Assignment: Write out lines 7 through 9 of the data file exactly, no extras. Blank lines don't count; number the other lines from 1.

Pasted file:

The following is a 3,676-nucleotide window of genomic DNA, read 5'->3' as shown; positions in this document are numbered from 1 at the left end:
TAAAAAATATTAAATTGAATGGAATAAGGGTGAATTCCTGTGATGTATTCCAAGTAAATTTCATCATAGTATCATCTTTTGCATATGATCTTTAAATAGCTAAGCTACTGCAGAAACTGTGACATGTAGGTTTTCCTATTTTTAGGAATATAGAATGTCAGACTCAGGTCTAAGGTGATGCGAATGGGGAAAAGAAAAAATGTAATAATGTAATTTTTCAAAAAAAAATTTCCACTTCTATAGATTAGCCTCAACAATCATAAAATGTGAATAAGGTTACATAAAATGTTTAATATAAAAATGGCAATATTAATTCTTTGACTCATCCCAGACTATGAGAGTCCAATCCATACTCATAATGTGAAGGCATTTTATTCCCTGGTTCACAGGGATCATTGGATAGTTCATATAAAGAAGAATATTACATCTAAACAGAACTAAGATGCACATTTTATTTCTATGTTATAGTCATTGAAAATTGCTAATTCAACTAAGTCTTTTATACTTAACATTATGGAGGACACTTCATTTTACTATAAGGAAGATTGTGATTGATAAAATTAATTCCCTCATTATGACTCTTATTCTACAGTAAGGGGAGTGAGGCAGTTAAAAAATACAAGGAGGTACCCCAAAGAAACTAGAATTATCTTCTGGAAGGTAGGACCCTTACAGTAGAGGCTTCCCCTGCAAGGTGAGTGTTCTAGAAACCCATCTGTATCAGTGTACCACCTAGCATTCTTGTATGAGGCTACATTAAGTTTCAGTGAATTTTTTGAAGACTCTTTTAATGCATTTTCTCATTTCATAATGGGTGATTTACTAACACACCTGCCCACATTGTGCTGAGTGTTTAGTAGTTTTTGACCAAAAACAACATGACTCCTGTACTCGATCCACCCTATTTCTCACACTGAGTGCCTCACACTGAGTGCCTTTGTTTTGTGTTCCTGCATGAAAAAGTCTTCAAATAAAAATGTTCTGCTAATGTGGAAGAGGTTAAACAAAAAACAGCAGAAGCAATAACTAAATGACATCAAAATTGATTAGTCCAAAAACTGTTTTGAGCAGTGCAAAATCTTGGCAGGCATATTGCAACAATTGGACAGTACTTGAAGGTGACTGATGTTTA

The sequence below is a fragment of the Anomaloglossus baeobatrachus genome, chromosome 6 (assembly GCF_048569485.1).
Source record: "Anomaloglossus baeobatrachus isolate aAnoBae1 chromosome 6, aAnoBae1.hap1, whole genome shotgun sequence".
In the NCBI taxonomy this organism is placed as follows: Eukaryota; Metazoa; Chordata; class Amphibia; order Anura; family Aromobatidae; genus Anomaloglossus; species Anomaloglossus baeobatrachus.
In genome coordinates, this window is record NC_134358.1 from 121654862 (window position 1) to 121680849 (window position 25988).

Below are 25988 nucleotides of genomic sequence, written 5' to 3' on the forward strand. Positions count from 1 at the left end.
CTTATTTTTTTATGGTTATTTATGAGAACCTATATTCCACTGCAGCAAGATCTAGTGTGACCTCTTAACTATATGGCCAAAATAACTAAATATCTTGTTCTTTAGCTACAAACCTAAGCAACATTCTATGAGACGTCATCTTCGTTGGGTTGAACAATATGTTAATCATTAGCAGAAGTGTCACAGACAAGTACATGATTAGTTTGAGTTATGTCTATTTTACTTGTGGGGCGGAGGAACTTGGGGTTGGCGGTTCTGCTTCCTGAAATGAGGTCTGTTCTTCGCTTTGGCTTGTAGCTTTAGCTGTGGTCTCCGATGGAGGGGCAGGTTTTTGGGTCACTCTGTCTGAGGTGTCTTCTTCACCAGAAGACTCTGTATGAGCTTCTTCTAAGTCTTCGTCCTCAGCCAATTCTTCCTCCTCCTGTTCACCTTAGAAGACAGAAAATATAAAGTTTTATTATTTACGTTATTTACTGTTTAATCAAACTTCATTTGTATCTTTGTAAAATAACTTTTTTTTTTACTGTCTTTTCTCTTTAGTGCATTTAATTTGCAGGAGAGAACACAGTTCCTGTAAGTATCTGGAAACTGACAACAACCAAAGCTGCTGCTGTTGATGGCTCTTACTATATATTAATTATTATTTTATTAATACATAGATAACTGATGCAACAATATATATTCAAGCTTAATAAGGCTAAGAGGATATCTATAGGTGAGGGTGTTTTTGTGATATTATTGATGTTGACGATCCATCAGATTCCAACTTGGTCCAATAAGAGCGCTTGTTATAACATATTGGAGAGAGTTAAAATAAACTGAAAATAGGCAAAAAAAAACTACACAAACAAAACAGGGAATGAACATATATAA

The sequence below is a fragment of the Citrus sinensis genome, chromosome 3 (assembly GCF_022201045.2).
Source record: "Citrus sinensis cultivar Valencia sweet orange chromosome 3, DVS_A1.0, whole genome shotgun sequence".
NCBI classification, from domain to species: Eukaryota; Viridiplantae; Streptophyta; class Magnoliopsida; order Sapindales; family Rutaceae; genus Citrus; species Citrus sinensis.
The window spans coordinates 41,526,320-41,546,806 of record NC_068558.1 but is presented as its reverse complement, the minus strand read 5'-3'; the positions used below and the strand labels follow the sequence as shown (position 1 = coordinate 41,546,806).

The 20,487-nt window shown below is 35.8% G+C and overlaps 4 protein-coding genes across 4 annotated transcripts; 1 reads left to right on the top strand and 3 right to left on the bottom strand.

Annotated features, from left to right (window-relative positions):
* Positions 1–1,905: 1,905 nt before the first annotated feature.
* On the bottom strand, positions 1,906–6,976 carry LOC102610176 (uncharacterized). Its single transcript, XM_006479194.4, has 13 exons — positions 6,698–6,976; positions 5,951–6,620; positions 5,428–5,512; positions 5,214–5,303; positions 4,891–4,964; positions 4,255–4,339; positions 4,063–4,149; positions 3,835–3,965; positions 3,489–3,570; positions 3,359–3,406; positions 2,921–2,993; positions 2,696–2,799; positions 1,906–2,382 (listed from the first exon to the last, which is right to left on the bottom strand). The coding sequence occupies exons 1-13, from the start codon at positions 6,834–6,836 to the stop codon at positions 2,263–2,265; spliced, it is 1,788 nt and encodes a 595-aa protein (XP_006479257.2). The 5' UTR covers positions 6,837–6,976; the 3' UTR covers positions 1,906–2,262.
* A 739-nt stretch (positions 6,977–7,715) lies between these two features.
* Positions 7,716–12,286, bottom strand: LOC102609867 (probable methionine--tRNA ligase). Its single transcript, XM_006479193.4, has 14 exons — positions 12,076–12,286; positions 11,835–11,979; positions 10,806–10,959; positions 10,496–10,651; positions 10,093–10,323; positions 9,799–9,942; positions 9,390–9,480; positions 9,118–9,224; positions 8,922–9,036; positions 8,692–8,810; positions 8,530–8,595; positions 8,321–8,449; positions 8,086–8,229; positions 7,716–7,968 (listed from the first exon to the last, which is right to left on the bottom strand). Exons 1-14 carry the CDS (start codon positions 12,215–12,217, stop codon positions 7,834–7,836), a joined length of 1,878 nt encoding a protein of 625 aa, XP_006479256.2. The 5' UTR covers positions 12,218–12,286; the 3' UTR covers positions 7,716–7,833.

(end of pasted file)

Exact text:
Below are 25988 nucleotides of genomic sequence, written 5' to 3' on the forward strand. Positions count from 1 at the left end.
CTTATTTTTTTATGGTTATTTATGAGAACCTATATTCCACTGCAGCAAGATCTAGTGTGACCTCTTAACTATATGGCCAAAATAACTAAATATCTTGTTCTTTAGCTACAAACCTAAGCAACATTCTATGAGACGTCATCTTCGTTGGGTTGAACAATATGTTAATCATTAGCAGAAGTGTCACAGACAAGTACATGATTAGTTTGAGTTATGTCTATTTTACTTGTGGGGCGGAGGAACTTGGGGTTGGCGGTTCTGCTTCCTGAAATGAGGTCTGTTCTTCGCTTTGGCTTGTAGCTTTAGCTGTGGTCTCCGATGGAGGGGCAGGTTTTTGGGTCACTCTGTCTGAGGTGTCTTCTTCACCAGAAGACTCTGTATGAGCTTCTTCTAAGTCTTCGTCCTCAGCCAATTCTTCCTCCTCCTGTTCACCTTAGAAGACAGAAAATATAAAGTTTTATTATTTACGTTATTTACTGTTTAATCAAACTTCATTTGTATCTTTGTAAAATAACTTTTTTTTTTACTGTCTTTTCTCTTTAGTGCATTTAATTTGCAGGAGAGAACACAGTTCCTGTAAGTATCTGGAAACTGACAACAACCAAAGCTGCTGCTGTTGATGGCTCTTACTATATATTAATTATTATTTTATTAATACATAGATAACTGATGCAACAATATATATTCAAGCTTAATAAGGCTAAGAGGATATCTATAGGTGAGGGTGTTTTTGTGATATTATTGATGTTGACGATCCATCAGATTCCAACTTGGTCCAATAAGAGCGCTTGTTATAACATATTGGAGAGAGTTAAAATAAACTGAAAATAGGCAAAAAAAAACTACACAAACAAAACAGGGAATGAACATATATAA

The sequence below is a fragment of the Citrus sinensis genome, chromosome 3 (assembly GCF_022201045.2).